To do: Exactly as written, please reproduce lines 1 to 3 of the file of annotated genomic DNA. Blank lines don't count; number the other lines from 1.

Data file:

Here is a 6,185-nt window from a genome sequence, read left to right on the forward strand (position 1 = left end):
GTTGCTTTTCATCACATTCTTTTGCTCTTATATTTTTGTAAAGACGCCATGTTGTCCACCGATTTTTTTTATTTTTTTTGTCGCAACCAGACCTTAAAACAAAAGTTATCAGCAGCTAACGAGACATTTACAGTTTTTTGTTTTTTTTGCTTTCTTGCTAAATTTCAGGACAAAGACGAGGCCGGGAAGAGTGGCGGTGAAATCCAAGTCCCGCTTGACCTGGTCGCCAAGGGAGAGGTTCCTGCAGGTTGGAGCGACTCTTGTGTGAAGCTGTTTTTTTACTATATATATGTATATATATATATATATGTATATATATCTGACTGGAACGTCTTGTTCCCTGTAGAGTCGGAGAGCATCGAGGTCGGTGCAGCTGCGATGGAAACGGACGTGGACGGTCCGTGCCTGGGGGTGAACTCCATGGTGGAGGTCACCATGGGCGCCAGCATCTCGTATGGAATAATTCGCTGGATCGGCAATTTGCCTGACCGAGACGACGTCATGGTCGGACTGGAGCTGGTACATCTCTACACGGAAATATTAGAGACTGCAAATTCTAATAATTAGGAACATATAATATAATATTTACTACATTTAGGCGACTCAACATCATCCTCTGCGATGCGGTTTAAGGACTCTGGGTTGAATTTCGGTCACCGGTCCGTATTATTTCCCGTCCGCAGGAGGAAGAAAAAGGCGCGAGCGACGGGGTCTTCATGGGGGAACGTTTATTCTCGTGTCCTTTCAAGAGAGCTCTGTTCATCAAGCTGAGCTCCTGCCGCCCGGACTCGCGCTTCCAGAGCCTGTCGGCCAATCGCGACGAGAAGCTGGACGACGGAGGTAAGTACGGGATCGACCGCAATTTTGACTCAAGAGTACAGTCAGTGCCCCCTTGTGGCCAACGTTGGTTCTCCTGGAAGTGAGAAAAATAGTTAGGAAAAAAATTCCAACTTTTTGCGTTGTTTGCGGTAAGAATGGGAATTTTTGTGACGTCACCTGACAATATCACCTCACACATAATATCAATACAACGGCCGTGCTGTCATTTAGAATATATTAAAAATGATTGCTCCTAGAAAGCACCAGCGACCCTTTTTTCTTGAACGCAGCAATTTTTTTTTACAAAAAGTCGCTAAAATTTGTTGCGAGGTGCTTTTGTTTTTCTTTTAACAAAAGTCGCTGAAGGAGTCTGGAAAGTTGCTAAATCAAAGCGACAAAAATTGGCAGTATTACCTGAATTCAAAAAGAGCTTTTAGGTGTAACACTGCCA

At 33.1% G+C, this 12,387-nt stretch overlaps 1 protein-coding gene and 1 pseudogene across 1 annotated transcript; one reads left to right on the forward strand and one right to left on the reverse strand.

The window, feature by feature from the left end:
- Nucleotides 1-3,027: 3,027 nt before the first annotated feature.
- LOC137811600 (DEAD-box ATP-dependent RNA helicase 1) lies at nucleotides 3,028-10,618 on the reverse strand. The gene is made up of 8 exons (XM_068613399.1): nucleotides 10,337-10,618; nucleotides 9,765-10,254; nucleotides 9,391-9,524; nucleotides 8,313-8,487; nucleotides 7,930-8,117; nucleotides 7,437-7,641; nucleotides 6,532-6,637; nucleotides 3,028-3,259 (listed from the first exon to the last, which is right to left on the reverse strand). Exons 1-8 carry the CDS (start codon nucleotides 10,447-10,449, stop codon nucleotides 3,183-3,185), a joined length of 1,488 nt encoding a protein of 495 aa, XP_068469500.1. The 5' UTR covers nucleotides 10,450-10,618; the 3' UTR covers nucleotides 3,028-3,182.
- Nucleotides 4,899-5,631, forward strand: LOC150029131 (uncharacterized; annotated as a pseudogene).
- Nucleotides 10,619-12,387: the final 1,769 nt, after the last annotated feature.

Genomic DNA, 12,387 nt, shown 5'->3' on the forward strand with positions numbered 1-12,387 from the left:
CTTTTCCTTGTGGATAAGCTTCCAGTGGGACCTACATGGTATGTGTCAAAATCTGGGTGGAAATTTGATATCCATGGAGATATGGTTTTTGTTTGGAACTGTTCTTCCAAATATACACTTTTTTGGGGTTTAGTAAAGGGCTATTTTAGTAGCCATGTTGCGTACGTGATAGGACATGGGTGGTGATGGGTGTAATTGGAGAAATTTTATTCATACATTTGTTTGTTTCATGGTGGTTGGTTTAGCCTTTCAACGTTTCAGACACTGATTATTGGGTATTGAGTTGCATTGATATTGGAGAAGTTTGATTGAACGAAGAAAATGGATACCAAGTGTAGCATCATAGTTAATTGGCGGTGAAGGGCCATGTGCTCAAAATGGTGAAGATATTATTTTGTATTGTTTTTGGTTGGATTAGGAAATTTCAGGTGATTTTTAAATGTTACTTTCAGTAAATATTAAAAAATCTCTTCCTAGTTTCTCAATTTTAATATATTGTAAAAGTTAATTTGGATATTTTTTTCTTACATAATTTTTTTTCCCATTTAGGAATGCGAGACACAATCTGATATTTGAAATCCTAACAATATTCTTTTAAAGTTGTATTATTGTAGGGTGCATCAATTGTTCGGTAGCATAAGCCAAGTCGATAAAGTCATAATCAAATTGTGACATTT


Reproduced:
Here is a 6,185-nt window from a genome sequence, read left to right on the forward strand (position 1 = left end):
GTTGCTTTTCATCACATTCTTTTGCTCTTATATTTTTGTAAAGACGCCATGTTGTCCACCGATTTTTTTTATTTTTTTTGTCGCAACCAGACCTTAAAACAAAAGTTATCAGCAGCTAACGAGACATTTACAGTTTTTTGTTTTTTTTGCTTTCTTGCTAAATTTCAGGACAAAGACGAGGCCGGGAAGAGTGGCGGTGAAATCCAAGTCCCGCTTGACCTGGTCGCCAAGGGAGAGGTTCCTGCAGGTTGGAGCGACTCTTGTGTGAAGCTGTTTTTTTACTATATATATGTATATATATATATATATGTATATATATCTGACTGGAACGTCTTGTTCCCTGTAGAGTCGGAGAGCATCGAGGTCGGTGCAGCTGCGATGGAAACGGACGTGGACGGTCCGTGCCTGGGGGTGAACTCCATGGTGGAGGTCACCATGGGCGCCAGCATCTCGTATGGAATAATTCGCTGGATCGGCAATTTGCCTGACCGAGACGACGTCATGGTCGGACTGGAGCTGGTACATCTCTACACGGAAATATTAGAGACTGCAAATTCTAATAATTAGGAACATATAATATAATATTTACTACATTTAGGCGACTCAACATCATCCTCTGCGATGCGGTTTAAGGACTCTGGGTTGAATTTCGGTCACCGGTCCGTATTATTTCCCGTCCGCAGGAGGAAGAAAAAGGCGCGAGCGACGGGGTCTTCATGGGGGAACGTTTATTCTCGTGTCCTTTCAAGAGAGCTCTGTTCATCAAGCTGAGCTCCTGCCGCCCGGACTCGCGCTTCCAGAGCCTGTCGGCCAATCGCGACGAGAAGCTGGACGACGGAGGTAAGTACGGGATCGACCGCAATTTTGACTCAAGAGTACAGTCAGTGCCCCCTTGTGGCCAACGTTGGTTCTCCTGGAAGTGAGAAAAATAGTTAGGAAAAAAATTCCAACTTTTTGCGTTGTTTGCGGTAAGAATGGGAATTTTTGTGACGTCACCTGACAATATCACCTCACACATAATATCAATACAACGGCCGTGCTGTCATTTAGAATATATTAAAAATGATTGCTCCTAGAAAGCACCAGCGACCCTTTTTTCTTGAACGCAGCAATTTTTTTTTACAAAAAGTCGCTAAAATTTGTTGCGAGGTGCTTTTGTTTTTCTTTTAACAAAAGTCGCTGAAGGAGTCTGGAAAGTTGCTAAATCAAAGCGACAAAAATTGGCAGTATTACCTGAATTCAAAAAGAGCTTTTAGGTGTAACACTGCCA

At 33.1% G+C, this 12,387-nt stretch overlaps 1 protein-coding gene and 1 pseudogene across 1 annotated transcript; one reads left to right on the forward strand and one right to left on the reverse strand.